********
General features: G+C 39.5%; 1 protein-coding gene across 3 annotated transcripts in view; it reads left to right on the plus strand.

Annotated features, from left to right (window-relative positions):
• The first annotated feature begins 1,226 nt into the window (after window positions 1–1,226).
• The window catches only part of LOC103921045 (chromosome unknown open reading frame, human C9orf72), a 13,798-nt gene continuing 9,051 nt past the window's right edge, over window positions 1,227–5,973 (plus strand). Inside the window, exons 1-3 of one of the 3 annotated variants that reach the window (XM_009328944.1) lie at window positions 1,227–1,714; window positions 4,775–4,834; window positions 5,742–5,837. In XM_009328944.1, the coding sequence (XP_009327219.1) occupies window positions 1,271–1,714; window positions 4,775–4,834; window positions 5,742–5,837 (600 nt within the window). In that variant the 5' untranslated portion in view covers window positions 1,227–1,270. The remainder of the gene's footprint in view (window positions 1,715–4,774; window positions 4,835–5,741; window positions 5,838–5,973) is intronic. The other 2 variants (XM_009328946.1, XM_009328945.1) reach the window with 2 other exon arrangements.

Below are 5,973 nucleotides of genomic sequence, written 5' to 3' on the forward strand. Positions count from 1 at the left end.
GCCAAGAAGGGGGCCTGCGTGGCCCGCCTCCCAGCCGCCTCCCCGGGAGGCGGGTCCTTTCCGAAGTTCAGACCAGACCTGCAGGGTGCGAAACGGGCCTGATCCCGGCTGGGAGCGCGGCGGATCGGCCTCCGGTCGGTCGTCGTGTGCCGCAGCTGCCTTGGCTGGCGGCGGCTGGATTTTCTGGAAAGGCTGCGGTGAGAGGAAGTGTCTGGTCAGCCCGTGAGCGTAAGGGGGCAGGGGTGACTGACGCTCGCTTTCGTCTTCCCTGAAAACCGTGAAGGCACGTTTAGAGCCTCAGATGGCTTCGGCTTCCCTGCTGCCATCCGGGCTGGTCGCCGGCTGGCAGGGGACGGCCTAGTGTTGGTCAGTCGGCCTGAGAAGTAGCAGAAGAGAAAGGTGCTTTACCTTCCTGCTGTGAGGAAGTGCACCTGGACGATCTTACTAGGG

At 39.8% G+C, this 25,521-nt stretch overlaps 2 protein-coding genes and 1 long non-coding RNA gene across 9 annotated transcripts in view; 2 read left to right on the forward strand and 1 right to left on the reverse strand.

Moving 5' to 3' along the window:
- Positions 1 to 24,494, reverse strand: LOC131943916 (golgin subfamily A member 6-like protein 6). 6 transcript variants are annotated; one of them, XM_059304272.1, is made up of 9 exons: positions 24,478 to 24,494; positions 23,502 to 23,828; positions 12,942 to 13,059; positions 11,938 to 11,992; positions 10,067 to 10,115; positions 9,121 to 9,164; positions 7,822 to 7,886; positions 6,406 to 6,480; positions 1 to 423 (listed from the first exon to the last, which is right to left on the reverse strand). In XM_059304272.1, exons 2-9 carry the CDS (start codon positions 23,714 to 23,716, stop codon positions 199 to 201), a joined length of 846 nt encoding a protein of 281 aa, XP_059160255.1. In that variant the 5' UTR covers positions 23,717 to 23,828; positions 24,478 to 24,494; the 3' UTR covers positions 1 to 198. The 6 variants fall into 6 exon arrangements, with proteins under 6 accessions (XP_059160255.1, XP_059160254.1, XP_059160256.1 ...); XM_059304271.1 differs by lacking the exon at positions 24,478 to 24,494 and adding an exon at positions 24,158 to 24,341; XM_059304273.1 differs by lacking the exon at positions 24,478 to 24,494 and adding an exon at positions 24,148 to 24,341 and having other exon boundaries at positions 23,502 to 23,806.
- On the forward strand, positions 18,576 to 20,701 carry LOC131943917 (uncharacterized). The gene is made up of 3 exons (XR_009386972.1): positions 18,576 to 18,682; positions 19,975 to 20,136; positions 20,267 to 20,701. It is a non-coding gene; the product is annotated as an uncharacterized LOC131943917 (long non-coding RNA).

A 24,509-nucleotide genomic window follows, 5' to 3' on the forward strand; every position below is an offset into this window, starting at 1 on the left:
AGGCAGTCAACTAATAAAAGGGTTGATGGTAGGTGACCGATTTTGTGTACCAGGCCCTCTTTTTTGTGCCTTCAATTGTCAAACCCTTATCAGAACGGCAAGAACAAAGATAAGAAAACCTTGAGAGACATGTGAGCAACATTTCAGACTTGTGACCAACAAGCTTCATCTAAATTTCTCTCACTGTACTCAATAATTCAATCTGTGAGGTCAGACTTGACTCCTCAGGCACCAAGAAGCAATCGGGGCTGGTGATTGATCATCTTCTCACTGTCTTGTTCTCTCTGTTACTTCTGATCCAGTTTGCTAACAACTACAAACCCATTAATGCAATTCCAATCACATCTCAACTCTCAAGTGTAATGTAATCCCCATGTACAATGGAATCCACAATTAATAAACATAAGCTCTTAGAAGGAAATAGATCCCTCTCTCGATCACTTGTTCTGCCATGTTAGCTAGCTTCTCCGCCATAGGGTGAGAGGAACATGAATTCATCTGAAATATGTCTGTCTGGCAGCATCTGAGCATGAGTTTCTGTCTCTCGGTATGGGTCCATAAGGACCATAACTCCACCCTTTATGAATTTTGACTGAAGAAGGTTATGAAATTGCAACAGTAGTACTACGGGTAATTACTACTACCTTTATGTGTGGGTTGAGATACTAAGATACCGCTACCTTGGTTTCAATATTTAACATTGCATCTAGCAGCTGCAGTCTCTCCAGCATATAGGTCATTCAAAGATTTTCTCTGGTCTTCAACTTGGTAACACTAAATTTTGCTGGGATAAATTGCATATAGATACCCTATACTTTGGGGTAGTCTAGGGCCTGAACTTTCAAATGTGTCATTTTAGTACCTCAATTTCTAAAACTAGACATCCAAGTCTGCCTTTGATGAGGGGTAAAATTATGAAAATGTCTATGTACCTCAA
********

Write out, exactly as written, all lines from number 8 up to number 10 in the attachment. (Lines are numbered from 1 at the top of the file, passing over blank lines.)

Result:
Moving 5' to 3' along the window:
- Positions 1 to 24,494, reverse strand: LOC131943916 (golgin subfamily A member 6-like protein 6). 6 transcript variants are annotated; one of them, XM_059304272.1, is made up of 9 exons: positions 24,478 to 24,494; positions 23,502 to 23,828; positions 12,942 to 13,059; positions 11,938 to 11,992; positions 10,067 to 10,115; positions 9,121 to 9,164; positions 7,822 to 7,886; positions 6,406 to 6,480; positions 1 to 423 (listed from the first exon to the last, which is right to left on the reverse strand). In XM_059304272.1, exons 2-9 carry the CDS (start codon positions 23,714 to 23,716, stop codon positions 199 to 201), a joined length of 846 nt encoding a protein of 281 aa, XP_059160255.1. In that variant the 5' UTR covers positions 23,717 to 23,828; positions 24,478 to 24,494; the 3' UTR covers positions 1 to 198. The 6 variants fall into 6 exon arrangements, with proteins under 6 accessions (XP_059160255.1, XP_059160254.1, XP_059160256.1 ...); XM_059304271.1 differs by lacking the exon at positions 24,478 to 24,494 and adding an exon at positions 24,158 to 24,341; XM_059304273.1 differs by lacking the exon at positions 24,478 to 24,494 and adding an exon at positions 24,148 to 24,341 and having other exon boundaries at positions 23,502 to 23,806.
- On the forward strand, positions 18,576 to 20,701 carry LOC131943917 (uncharacterized). The gene is made up of 3 exons (XR_009386972.1): positions 18,576 to 18,682; positions 19,975 to 20,136; positions 20,267 to 20,701. It is a non-coding gene; the product is annotated as an uncharacterized LOC131943917 (long non-coding RNA).